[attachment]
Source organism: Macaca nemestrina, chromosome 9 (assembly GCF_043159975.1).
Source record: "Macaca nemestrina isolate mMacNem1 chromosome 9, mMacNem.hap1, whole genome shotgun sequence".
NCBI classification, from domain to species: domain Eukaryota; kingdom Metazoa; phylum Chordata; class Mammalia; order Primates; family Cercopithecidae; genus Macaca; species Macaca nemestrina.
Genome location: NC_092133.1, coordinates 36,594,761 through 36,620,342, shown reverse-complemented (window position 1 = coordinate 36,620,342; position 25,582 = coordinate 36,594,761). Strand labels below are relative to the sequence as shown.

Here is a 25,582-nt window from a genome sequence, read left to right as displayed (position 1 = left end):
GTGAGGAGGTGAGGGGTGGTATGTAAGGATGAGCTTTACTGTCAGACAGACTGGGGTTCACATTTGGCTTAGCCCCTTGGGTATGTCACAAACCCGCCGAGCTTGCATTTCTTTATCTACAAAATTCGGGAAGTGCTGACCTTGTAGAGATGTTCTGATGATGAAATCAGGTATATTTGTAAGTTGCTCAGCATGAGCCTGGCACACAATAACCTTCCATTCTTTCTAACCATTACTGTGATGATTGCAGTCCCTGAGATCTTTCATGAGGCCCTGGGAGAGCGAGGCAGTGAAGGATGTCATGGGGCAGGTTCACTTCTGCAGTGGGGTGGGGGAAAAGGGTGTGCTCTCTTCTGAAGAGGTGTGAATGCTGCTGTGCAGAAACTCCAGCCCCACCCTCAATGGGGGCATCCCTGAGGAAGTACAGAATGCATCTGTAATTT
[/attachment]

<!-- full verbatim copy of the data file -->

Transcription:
Source organism: Macaca nemestrina, chromosome 9 (assembly GCF_043159975.1).
Source record: "Macaca nemestrina isolate mMacNem1 chromosome 9, mMacNem.hap1, whole genome shotgun sequence".
NCBI classification, from domain to species: domain Eukaryota; kingdom Metazoa; phylum Chordata; class Mammalia; order Primates; family Cercopithecidae; genus Macaca; species Macaca nemestrina.
Genome location: NC_092133.1, coordinates 36,594,761 through 36,620,342, shown reverse-complemented (window position 1 = coordinate 36,620,342; position 25,582 = coordinate 36,594,761). Strand labels below are relative to the sequence as shown.

Here is a 25,582-nt window from a genome sequence, read left to right as displayed (position 1 = left end):
GTGAGGAGGTGAGGGGTGGTATGTAAGGATGAGCTTTACTGTCAGACAGACTGGGGTTCACATTTGGCTTAGCCCCTTGGGTATGTCACAAACCCGCCGAGCTTGCATTTCTTTATCTACAAAATTCGGGAAGTGCTGACCTTGTAGAGATGTTCTGATGATGAAATCAGGTATATTTGTAAGTTGCTCAGCATGAGCCTGGCACACAATAACCTTCCATTCTTTCTAACCATTACTGTGATGATTGCAGTCCCTGAGATCTTTCATGAGGCCCTGGGAGAGCGAGGCAGTGAAGGATGTCATGGGGCAGGTTCACTTCTGCAGTGGGGTGGGGGAAAAGGGTGTGCTCTCTTCTGAAGAGGTGTGAATGCTGCTGTGCAGAAACTCCAGCCCCACCCTCAATGGGGGCATCCCTGAGGAAGTACAGAATGCATCTGTAATTT